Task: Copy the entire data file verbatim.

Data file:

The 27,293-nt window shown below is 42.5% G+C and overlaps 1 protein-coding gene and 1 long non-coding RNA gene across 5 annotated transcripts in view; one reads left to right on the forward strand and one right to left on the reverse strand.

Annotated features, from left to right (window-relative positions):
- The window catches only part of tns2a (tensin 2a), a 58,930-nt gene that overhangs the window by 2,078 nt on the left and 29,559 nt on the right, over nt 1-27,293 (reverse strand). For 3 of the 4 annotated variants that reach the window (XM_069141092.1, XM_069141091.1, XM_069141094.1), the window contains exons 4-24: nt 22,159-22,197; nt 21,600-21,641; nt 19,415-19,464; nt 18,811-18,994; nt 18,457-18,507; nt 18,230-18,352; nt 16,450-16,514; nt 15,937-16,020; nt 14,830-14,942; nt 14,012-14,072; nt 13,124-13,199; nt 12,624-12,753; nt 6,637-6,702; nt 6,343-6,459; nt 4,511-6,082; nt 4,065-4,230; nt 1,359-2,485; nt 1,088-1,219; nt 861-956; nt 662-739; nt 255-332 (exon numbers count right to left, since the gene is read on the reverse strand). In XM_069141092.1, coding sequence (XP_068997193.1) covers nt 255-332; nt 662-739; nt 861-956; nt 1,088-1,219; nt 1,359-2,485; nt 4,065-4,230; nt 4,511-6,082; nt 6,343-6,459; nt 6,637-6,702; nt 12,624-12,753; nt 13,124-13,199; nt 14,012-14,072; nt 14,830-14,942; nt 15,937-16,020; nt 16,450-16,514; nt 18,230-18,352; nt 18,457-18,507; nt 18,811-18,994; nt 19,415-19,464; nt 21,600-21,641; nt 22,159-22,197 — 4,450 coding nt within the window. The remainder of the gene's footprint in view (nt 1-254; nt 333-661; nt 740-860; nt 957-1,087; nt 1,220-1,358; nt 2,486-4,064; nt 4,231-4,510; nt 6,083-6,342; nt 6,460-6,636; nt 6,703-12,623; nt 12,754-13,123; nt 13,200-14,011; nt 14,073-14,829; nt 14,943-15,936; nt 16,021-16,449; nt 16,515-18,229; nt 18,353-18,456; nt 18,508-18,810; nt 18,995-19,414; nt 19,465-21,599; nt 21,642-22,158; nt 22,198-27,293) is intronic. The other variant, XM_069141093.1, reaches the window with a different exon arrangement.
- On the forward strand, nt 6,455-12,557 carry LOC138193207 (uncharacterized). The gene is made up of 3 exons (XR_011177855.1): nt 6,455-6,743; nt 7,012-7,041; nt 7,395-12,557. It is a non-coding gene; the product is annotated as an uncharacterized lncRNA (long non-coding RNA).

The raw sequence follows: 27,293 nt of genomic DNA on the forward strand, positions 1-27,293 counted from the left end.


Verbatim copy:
The 27,293-nt window shown below is 42.5% G+C and overlaps 1 protein-coding gene and 1 long non-coding RNA gene across 5 annotated transcripts in view; one reads left to right on the forward strand and one right to left on the reverse strand.

Annotated features, from left to right (window-relative positions):
- The window catches only part of tns2a (tensin 2a), a 58,930-nt gene that overhangs the window by 2,078 nt on the left and 29,559 nt on the right, over nt 1-27,293 (reverse strand). For 3 of the 4 annotated variants that reach the window (XM_069141092.1, XM_069141091.1, XM_069141094.1), the window contains exons 4-24: nt 22,159-22,197; nt 21,600-21,641; nt 19,415-19,464; nt 18,811-18,994; nt 18,457-18,507; nt 18,230-18,352; nt 16,450-16,514; nt 15,937-16,020; nt 14,830-14,942; nt 14,012-14,072; nt 13,124-13,199; nt 12,624-12,753; nt 6,637-6,702; nt 6,343-6,459; nt 4,511-6,082; nt 4,065-4,230; nt 1,359-2,485; nt 1,088-1,219; nt 861-956; nt 662-739; nt 255-332 (exon numbers count right to left, since the gene is read on the reverse strand). In XM_069141092.1, coding sequence (XP_068997193.1) covers nt 255-332; nt 662-739; nt 861-956; nt 1,088-1,219; nt 1,359-2,485; nt 4,065-4,230; nt 4,511-6,082; nt 6,343-6,459; nt 6,637-6,702; nt 12,624-12,753; nt 13,124-13,199; nt 14,012-14,072; nt 14,830-14,942; nt 15,937-16,020; nt 16,450-16,514; nt 18,230-18,352; nt 18,457-18,507; nt 18,811-18,994; nt 19,415-19,464; nt 21,600-21,641; nt 22,159-22,197 — 4,450 coding nt within the window. The remainder of the gene's footprint in view (nt 1-254; nt 333-661; nt 740-860; nt 957-1,087; nt 1,220-1,358; nt 2,486-4,064; nt 4,231-4,510; nt 6,083-6,342; nt 6,460-6,636; nt 6,703-12,623; nt 12,754-13,123; nt 13,200-14,011; nt 14,073-14,829; nt 14,943-15,936; nt 16,021-16,449; nt 16,515-18,229; nt 18,353-18,456; nt 18,508-18,810; nt 18,995-19,414; nt 19,465-21,599; nt 21,642-22,158; nt 22,198-27,293) is intronic. The other variant, XM_069141093.1, reaches the window with a different exon arrangement.
- On the forward strand, nt 6,455-12,557 carry LOC138193207 (uncharacterized). The gene is made up of 3 exons (XR_011177855.1): nt 6,455-6,743; nt 7,012-7,041; nt 7,395-12,557. It is a non-coding gene; the product is annotated as an uncharacterized lncRNA (long non-coding RNA).

The raw sequence follows: 27,293 nt of genomic DNA on the forward strand, positions 1-27,293 counted from the left end.